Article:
The Nebraska Supreme Court held that a telecommunications construction company was liable for sales taxes on both its purchases of construction materials to build telecommunications infrastructure and for its subsequent sales of services installing and constructing the same telecommunications property.

Nebraska law requires a construction contractor to make an election as to whether it will be treated as a “consumer” or “retailer” with respect to building materials it purchases. With respect to its purchase of construction materials, the taxpayer elected to be the consumer, which meant that it was liable as the consumer for sales tax upon purchase. In addition to sales tax on building materials, Nebraska also imposes sales tax on “any person involved in the connecting and installing of [telecommunication] services.”

The taxpayer argued this outcome resulted in improper double taxation, whereby it was required to pay tax on the gross receipts it earned in the installing and connecting of telecommunications services using those same previously taxed goods.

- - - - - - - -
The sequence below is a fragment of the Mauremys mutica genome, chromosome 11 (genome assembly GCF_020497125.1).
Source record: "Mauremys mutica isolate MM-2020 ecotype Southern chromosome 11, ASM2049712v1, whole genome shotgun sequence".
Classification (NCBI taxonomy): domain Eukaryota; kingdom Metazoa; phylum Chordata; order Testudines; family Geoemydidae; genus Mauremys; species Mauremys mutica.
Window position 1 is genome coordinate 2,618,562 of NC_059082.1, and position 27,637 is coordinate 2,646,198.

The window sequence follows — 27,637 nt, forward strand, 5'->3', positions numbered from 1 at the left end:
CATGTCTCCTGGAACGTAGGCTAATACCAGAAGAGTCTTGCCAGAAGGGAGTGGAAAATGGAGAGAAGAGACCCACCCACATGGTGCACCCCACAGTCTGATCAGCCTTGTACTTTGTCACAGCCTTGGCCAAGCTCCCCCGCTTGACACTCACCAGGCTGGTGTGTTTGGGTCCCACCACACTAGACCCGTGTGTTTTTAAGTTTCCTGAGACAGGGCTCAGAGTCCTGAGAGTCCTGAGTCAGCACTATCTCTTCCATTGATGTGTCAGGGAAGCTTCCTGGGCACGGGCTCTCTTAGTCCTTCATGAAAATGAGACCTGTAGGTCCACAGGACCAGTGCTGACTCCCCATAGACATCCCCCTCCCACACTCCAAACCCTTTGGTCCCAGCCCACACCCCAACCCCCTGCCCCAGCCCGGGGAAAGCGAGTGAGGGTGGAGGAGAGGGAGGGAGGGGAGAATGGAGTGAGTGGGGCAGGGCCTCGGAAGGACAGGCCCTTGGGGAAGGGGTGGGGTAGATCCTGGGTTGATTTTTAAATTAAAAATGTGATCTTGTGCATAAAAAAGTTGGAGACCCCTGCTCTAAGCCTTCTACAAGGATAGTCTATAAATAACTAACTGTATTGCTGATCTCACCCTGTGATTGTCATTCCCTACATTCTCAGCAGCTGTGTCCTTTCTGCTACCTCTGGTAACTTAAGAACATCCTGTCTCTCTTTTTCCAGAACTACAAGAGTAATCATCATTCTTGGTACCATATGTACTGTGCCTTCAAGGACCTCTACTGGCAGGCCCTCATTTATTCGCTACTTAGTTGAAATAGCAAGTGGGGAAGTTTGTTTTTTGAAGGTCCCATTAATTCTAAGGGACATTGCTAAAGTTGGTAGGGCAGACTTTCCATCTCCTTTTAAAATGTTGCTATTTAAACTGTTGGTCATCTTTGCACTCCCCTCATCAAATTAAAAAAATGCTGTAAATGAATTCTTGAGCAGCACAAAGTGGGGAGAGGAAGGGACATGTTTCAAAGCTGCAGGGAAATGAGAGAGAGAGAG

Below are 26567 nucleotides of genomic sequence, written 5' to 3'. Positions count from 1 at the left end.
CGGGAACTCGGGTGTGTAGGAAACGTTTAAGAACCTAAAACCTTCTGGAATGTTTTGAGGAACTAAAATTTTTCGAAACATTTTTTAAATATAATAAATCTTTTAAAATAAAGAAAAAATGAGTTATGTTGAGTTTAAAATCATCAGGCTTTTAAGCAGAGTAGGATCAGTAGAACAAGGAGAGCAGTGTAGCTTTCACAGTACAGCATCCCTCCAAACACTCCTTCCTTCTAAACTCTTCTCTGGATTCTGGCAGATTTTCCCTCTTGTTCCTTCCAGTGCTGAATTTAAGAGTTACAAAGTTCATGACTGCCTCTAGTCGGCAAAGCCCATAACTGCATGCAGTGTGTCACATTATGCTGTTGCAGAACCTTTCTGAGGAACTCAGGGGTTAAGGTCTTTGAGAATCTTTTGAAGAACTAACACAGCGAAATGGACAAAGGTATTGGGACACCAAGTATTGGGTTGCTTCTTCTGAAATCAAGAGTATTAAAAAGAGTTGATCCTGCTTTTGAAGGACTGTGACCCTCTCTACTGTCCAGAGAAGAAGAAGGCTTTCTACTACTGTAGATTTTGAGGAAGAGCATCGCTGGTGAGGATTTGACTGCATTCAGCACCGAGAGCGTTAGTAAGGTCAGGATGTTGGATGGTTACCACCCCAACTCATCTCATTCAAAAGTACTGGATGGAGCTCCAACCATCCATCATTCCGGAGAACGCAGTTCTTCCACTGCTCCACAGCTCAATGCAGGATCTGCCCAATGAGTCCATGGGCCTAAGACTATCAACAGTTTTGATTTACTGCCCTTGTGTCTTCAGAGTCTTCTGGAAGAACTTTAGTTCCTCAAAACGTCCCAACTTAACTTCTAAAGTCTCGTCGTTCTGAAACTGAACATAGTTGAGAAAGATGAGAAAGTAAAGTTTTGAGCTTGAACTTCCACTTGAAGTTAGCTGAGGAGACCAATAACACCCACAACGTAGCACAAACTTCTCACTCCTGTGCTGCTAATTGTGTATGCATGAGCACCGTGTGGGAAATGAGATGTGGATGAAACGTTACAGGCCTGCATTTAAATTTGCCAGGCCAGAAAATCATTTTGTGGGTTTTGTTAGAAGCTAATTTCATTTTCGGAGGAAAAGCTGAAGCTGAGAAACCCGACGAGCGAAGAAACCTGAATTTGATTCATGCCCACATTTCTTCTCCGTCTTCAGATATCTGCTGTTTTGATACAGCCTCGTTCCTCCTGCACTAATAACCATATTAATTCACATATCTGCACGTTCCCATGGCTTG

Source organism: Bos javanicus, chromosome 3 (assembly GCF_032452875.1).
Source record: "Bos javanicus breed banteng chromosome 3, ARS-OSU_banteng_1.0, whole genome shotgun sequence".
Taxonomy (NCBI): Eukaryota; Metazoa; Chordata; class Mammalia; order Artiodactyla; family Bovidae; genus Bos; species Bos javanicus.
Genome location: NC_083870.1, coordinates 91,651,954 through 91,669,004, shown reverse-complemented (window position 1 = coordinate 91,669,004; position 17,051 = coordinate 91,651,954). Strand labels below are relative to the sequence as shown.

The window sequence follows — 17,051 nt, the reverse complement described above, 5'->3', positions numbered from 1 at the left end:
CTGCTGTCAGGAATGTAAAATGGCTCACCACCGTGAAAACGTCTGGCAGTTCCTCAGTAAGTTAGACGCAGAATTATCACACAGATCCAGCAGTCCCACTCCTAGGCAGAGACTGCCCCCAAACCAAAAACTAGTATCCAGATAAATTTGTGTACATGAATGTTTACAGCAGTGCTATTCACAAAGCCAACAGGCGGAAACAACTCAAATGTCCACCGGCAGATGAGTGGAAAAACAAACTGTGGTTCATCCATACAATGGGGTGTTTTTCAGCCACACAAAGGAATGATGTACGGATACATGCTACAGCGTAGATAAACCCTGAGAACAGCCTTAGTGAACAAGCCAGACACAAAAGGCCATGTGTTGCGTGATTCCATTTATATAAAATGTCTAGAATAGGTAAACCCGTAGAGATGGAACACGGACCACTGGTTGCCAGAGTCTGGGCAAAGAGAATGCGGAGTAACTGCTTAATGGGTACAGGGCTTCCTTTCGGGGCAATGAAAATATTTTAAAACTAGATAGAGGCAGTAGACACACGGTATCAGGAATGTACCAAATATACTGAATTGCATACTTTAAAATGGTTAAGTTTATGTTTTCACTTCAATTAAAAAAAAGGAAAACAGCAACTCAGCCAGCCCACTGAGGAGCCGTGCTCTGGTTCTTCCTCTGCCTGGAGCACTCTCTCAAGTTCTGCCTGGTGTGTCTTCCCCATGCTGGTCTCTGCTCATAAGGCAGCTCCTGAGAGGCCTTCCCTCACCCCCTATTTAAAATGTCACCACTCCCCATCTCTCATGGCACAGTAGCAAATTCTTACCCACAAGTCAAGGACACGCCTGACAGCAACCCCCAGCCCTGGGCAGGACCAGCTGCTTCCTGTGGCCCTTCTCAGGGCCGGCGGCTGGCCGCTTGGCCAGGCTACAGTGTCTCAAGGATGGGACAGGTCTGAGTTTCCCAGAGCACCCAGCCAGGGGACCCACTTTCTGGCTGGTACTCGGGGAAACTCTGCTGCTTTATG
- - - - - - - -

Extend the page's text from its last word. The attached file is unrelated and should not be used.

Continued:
In rejecting this argument, the court found the scenario involved two different activities subject to tax, with different legal incidences of the tax. Double taxation, according to the court, occurs when “both taxes are of the same kind and have been imposed by the same taxing entity, for the same taxing period, for the same taxing purpose, and upon the same property or the same activity, incident, or subject matter.” Here, for sales tax on its construction materials, the taxpayer was the consumer and therefore the payer of the tax. But, in the case of sales tax on the construction services, the taxpayer was no longer the consumer, but instead the seller, and therefore responsible for remitting the tax paid by its customers. While the legal incidence of sales tax is on the customer, the taxpayer was nonetheless obligated for the unpaid amounts.

Diversified Telecom Servs., Inc. v. Nebraska Dep’t of Revenue, 306 Neb. 834 (2020).